If you’ve watched any of the previous entries and enjoyed them, then Enemy Gold is more of the same, but not done any better than its predecessors. By this point, the quality had dipped, and they never improved from this point on.
Plot: While on a mission to stop a drug operation, three Federal agents accidentally discover gold from the Civil War. With the aid of a corrupt agent, a ruthless criminal kingpin will hunt them down, one by one.
Review: A small satchel filled with gold bars was hidden towards the end of the Civil War, and for nearly a century, treasure hunters have sought the prize, coming up with nothing. Perhaps it was just a legend that has been passed down, but two Federal agents – Chris (Bruce Penhall) and Mark (Mark Barriere) – have been quietly following clues to the treasure for years while excelling in their field of work in making sure the bad guys of the world get their just desserts. While on a sting operation that has them busting up a drug lord’s drug smuggling operation, they team up with a sexy (and busty) new recruit named Becky midnight (Suzi Simpson), who later inadvertently finds the stash of gold by pure luck. When the drug lord (played by Rodrigo Obregon) finds out that the agents who crushed his most lucrative operation has a stash of gold, he sends his best mercenaries – including a lethal Amazon named Jewel Panther (Julie Strain) – after them.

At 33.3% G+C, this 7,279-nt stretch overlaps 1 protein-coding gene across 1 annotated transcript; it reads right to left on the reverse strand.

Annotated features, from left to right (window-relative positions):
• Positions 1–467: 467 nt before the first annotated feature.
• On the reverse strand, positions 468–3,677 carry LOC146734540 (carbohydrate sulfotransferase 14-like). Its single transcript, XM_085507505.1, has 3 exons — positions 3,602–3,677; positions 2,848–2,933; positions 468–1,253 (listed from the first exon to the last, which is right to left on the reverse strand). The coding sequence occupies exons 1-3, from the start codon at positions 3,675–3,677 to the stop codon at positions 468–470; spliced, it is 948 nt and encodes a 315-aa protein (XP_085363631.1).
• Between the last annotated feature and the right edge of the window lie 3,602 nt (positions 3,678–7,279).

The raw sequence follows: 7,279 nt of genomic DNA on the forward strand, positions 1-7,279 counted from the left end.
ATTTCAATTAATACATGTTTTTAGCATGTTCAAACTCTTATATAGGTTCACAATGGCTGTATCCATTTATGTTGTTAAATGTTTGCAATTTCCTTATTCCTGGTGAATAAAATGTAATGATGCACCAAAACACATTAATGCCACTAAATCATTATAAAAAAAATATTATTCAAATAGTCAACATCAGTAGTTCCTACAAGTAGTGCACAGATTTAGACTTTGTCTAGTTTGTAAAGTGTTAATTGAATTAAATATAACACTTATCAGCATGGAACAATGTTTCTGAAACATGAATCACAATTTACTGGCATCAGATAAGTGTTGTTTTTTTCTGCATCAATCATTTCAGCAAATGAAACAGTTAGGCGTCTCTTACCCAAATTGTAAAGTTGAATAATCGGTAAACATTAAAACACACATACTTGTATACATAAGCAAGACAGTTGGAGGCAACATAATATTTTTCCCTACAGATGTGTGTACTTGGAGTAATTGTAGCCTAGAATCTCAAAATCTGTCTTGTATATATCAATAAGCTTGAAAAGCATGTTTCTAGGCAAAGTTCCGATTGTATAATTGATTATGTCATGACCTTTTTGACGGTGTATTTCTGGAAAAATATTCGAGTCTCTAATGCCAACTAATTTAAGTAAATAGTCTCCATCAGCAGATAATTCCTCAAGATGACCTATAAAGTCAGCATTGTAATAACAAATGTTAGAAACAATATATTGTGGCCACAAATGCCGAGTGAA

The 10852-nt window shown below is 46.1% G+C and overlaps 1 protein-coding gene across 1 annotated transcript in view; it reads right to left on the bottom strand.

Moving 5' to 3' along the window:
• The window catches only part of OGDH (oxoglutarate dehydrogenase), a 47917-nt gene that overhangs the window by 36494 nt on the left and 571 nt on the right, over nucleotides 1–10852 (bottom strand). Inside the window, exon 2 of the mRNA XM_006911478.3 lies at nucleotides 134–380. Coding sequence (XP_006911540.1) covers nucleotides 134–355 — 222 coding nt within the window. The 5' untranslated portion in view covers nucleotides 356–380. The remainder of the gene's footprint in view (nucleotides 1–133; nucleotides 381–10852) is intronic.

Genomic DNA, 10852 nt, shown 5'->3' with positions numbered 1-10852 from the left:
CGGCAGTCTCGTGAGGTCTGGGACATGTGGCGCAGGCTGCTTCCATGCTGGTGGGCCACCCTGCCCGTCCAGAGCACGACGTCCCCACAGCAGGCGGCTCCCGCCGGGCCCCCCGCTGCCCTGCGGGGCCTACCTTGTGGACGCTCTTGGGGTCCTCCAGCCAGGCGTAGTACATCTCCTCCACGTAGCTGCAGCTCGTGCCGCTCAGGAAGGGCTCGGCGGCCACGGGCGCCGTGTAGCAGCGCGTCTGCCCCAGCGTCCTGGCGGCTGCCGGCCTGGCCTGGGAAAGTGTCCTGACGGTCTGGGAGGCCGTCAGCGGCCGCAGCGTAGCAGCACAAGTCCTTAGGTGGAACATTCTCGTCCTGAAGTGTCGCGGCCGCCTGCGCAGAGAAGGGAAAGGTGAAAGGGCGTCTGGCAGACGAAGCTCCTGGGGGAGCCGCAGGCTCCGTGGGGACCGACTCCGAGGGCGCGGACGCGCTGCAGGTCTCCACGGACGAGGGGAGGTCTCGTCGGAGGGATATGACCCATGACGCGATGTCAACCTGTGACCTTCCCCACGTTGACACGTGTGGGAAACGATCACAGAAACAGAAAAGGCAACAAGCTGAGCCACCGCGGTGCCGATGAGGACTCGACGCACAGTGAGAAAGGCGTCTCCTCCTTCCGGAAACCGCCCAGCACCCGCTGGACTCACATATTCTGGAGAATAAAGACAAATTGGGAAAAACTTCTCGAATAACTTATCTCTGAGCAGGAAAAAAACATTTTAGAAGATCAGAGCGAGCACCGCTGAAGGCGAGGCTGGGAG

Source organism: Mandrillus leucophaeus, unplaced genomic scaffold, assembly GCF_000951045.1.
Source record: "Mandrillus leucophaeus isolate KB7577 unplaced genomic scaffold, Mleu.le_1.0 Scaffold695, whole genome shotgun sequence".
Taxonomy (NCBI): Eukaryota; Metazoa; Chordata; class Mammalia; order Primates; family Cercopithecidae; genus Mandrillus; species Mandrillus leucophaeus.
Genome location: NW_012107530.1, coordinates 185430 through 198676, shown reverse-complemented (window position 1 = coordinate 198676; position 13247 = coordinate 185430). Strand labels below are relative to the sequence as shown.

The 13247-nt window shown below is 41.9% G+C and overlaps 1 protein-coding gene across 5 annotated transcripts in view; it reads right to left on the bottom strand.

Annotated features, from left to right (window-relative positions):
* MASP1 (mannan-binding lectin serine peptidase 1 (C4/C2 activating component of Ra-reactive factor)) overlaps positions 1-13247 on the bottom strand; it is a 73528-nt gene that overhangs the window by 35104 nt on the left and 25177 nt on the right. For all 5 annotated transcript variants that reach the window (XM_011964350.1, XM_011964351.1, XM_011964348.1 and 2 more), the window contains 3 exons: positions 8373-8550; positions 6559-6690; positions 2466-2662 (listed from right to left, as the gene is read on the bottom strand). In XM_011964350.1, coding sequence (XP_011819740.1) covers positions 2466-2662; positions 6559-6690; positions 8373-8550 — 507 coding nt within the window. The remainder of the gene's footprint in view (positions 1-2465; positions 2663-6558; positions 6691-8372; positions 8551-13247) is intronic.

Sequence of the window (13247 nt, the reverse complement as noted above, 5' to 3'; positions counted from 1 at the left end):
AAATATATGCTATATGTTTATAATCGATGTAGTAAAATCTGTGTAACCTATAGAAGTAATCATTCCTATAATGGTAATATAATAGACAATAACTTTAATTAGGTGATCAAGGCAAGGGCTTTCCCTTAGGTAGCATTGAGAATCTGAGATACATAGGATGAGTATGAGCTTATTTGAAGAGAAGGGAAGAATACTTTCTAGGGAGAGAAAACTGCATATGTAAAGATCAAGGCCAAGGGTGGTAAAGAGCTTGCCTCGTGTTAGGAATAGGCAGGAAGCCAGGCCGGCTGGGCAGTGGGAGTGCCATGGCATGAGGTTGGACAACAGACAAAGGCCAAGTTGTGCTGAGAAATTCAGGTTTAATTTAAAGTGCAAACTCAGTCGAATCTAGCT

The 9th film in Andy Sidaris’ 12-entry “Bullets, Bombs, and Babes” series, Enemy Gold is a much smaller effort, keeping everything local to a few locations in the woods, which is a departure from the previous entries that at least pretended to be globe-trotting (or at least Hawaii!) action films. This was also the first film in the series not directed by Andy, but instead it was directed by his son Christian Drew Sidaris. It’s basically the same thing, though, and feels like one of Andy’s pictures, starring recognizable actors from the franchise, including Penhall, Barriere, Strain, and Obregon who played different villains all throughout the franchise. This one is pretty tame, the girls are hot (all silicone enhanced for those interested), but it moves along at a fairly steady pace. If you’ve watched any of the previous entries and enjoyed them, then Enemy Gold is more of the same, but not done any better than its predecessors. By this point, the quality had dipped, and they never improved from this point on.
Mill Creek’s ongoing (and noble) quest to restore and release all 12 of Sidaris’ entries in this franchise continues to impress with a nice 4K widescreen presentation, which is the best it’s ever looked. My previous DVDs of all these films were all presented in full frame, so I’m happy to add these new Blu-rays to my collection. Special features include commentaries, behind the scenes videos, and a fun archival intro with Andy and a topless Strain. She was a great sport.